Nitrogen, Chemical Properties, Uses of Nitrogen, Nitrogen Cycle, Questions (For CBSE, ICSE, IAS, NET, NRA 2022)

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Commercial Production and Uses

  • Commercial production of nitrogen is largely by fractional distillation of liquefied air. The boiling temperature of nitrogen is about below that of oxygen, which is therefore left behind.
  • Nitrogen can also be produced on a large scale by burning carbon or hydrocarbons in air and separating the resulting carbon dioxide and water from the residual nitrogen.
  • On a small scale, pure nitrogen is made by heating barium azide, Various laboratory reactions that yield nitrogen include heating ammonium nitrite solutions, oxidation of ammonia by bromine water, and oxidation of ammonia by hot cupric oxide.

  • Elemental nitrogen can be used as an inert atmosphere for reactions requiring the exclusion of oxygen and moisture. In the liquid state, nitrogen has valuable cryogenic applications; except for hydrogen, methane, carbon monoxide, fluorine, and oxygen, practically all chemical substances have negligible vapour pressures at the boiling point of nitrogen and exist, therefore, as crystalline solids at that temperature.
  • Nitrogen is used as a preventive of oxidation or other deterioration of a product, as an inert diluent of a reactive gas, as a carrier to remove heat or chemicals and as an inhibitor of fire or explosions.
  • Nitrogen gas is employed to prevent spoilage through oxidation, mold, or insects, and liquid nitrogen is used for freeze drying and for refrigeration systems.
  • Nitrogen is used to prevent oxidation and other chemical reactions, to pressurize cable jackets, and to shield motors.
  • Nitrogen in the metals industry in welding, soldering, and brazing, where it helps prevent oxidation, carburization, and decarburization. As a nonreactive gas, nitrogen is employed to make foamed or expanded rubber, plastics, and elastomers, to serve as a propellant gas for aerosol cans, and to pressurize liquid propellants for reaction jets.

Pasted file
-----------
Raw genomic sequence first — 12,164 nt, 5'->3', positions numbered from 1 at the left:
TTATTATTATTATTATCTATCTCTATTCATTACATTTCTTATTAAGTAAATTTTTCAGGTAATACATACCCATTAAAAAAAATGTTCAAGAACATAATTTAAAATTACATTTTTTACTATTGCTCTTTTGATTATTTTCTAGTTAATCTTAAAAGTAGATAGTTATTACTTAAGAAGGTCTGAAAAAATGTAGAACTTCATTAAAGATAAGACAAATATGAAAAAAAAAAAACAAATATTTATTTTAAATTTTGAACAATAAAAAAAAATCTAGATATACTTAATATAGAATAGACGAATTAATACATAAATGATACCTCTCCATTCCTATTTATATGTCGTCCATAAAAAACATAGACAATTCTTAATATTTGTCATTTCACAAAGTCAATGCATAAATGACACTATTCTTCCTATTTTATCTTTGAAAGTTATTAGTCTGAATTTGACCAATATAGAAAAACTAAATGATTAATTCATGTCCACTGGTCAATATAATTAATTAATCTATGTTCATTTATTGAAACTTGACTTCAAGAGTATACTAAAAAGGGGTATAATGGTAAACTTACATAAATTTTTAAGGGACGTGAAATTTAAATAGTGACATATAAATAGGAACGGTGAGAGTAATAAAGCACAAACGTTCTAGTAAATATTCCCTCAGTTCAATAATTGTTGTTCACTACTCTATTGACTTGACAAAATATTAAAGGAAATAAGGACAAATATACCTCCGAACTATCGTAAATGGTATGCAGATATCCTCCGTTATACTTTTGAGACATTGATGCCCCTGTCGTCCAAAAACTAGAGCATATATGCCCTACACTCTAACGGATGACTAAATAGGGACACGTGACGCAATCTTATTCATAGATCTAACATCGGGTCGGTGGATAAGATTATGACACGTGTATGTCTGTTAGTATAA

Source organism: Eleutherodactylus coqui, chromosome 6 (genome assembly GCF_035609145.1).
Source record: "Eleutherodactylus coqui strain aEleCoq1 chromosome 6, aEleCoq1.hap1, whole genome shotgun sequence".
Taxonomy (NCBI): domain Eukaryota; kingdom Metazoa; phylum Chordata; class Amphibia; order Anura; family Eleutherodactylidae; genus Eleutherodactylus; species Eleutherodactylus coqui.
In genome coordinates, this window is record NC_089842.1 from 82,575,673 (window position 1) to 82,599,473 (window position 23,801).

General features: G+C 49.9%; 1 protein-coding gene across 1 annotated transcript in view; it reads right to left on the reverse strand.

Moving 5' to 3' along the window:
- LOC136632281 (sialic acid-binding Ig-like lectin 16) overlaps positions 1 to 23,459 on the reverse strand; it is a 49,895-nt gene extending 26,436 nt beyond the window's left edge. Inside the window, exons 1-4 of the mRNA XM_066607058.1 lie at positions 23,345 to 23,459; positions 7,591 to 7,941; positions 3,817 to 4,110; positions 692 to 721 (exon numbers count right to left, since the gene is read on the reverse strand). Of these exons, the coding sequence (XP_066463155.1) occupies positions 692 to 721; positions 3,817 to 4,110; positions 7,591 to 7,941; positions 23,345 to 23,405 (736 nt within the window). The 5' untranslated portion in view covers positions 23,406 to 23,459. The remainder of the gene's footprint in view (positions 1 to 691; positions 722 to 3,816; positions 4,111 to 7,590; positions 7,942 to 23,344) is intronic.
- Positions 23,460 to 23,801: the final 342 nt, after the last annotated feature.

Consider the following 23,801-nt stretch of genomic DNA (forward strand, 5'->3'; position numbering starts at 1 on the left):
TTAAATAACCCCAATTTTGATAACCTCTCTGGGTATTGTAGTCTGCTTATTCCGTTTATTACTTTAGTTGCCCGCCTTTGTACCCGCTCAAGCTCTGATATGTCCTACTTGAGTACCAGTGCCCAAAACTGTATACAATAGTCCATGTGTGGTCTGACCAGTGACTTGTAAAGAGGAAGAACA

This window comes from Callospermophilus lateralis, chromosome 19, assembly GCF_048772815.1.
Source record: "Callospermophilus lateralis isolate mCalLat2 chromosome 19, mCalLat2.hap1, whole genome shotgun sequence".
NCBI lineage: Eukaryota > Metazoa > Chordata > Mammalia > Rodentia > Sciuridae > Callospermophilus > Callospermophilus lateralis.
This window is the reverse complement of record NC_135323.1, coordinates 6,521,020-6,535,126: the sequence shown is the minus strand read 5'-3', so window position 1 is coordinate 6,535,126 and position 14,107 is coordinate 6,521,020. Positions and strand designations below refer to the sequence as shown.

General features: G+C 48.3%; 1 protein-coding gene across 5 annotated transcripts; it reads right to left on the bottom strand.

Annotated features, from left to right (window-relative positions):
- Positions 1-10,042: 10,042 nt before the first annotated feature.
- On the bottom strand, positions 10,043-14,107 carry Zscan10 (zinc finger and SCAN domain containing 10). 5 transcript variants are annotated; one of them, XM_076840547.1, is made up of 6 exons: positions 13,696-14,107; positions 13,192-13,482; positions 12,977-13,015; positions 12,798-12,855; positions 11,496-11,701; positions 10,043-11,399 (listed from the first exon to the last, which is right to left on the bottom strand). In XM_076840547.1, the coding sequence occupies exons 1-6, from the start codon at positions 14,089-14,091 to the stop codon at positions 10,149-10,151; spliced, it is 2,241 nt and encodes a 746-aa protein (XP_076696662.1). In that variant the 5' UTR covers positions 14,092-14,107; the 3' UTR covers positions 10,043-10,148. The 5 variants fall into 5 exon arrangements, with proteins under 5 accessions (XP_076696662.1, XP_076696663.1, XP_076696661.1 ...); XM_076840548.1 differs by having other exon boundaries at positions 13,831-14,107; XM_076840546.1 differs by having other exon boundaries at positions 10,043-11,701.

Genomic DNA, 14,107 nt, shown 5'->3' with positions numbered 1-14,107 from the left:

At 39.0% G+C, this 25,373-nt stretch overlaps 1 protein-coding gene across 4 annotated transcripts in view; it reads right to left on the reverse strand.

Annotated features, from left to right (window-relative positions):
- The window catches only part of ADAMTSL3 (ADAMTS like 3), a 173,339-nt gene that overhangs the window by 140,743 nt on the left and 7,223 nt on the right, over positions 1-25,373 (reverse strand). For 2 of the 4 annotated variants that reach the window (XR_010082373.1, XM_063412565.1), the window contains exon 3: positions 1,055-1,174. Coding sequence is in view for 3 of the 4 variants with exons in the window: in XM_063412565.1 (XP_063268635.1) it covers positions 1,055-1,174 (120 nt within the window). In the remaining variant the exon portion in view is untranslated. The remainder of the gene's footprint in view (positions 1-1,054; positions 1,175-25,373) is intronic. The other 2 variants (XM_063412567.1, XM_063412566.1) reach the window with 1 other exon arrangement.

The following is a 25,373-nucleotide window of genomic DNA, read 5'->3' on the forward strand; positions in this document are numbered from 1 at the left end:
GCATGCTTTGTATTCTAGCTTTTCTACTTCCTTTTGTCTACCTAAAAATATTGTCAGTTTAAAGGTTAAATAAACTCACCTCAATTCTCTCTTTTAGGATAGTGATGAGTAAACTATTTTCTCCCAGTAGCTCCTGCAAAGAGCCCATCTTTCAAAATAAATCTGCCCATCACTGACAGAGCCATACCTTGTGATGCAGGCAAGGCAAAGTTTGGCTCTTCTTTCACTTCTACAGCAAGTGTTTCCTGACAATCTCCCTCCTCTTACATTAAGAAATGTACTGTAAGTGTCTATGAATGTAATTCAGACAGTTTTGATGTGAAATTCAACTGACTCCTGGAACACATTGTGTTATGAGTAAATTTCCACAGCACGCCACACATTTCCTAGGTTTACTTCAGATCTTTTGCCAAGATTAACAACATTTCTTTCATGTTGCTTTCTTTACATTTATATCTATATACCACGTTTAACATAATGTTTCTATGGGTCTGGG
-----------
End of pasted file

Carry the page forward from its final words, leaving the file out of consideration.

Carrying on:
• Rapid freezing with liquid nitrogen may be used to preserve blood, bone marrow, tissue, bacteria, and semen. Liquid nitrogen is useful in cryogenic research.


Where is Nitrogen Found?


It is the fifth most abundant element in the universe, making up about 78 percent of the atmosphere on earth, and contains an estimated 4,000 trillion tons of gas. Nitrogen is extracted through a process called fractional distillation from liquefied air.

Who Invented Nitrogen?


Daniel Rutherford invented nitrogen.

How Do You Fix Nitrogen?


  • A wide range of microorganisms called diazotrophs, including bacteria such as Azotobacter, and archaea, naturally conduct nitrogen fixation in the soil.
  • Some nitrogen-fixing bacteria, particularly legumes, have symbiotic relationships with certain plant groups.

What Would Happen if Nitrogen-Fixing Bacteria Did Not Exist?


  • Bacteria transform airborne nitrogen and carbon dioxide into functional components that can be used as basic building blocks by plants and animals.
  • To living organisms, a loss of all microbes would be terrible news that they cannot produce or receive such essential nutrients on their own.

How Do Plants Take up Nitrogen?


  • Assimilation of nitrogen in plants. In the form of nitrate () and ammonium () , plants absorb nitrogen from the soil.
  • Nitrate is typically the predominant type of absorbed nitrogen available in aerobic soils where nitrification can occur.

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